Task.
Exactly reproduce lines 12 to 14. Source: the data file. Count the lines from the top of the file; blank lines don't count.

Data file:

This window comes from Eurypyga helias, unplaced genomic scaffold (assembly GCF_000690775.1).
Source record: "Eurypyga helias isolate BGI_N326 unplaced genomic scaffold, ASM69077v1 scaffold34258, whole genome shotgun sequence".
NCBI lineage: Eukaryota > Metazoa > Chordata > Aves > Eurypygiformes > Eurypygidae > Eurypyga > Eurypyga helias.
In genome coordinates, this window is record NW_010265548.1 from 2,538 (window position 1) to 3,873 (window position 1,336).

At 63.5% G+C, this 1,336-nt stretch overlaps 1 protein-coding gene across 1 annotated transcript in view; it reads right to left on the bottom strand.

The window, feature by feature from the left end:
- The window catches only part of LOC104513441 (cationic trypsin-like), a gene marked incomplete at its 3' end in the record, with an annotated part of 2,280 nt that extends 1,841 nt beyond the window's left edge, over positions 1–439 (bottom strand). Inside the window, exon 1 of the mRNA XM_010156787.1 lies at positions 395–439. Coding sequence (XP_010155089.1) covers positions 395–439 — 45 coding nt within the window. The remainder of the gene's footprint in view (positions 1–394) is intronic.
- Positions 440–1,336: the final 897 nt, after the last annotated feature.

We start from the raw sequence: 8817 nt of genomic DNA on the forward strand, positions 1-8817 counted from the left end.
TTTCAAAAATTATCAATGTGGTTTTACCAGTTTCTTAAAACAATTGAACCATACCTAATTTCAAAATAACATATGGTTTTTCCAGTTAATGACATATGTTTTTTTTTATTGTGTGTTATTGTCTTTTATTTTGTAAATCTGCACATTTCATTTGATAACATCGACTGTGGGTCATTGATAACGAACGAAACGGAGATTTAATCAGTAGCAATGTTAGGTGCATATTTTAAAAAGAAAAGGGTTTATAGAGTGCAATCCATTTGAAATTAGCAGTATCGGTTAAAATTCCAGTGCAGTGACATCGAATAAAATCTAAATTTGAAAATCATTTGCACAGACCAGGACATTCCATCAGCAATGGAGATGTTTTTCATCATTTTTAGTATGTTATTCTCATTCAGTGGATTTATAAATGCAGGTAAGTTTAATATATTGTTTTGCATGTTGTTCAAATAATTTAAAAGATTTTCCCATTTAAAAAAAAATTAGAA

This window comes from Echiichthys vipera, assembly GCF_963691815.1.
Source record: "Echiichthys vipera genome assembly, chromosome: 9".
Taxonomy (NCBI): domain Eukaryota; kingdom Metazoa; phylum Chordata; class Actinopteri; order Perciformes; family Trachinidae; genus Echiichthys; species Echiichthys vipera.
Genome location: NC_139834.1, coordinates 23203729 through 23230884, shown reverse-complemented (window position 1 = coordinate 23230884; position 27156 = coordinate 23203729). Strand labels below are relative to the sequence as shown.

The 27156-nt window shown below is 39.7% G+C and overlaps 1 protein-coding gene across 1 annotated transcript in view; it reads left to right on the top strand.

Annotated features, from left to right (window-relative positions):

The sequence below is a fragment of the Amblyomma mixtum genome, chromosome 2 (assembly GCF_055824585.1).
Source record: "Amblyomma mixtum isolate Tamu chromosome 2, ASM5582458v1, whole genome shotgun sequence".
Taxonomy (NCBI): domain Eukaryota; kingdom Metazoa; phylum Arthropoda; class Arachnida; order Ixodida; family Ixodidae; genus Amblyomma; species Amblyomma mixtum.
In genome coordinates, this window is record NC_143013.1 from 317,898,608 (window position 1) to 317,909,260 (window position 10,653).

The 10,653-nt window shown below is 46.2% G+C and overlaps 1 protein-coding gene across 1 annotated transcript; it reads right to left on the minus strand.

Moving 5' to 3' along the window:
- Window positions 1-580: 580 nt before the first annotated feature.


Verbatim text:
Source record: "Echiichthys vipera genome assembly, chromosome: 9".
Taxonomy (NCBI): domain Eukaryota; kingdom Metazoa; phylum Chordata; class Actinopteri; order Perciformes; family Trachinidae; genus Echiichthys; species Echiichthys vipera.
Genome location: NC_139834.1, coordinates 23203729 through 23230884, shown reverse-complemented (window position 1 = coordinate 23230884; position 27156 = coordinate 23203729). Strand labels below are relative to the sequence as shown.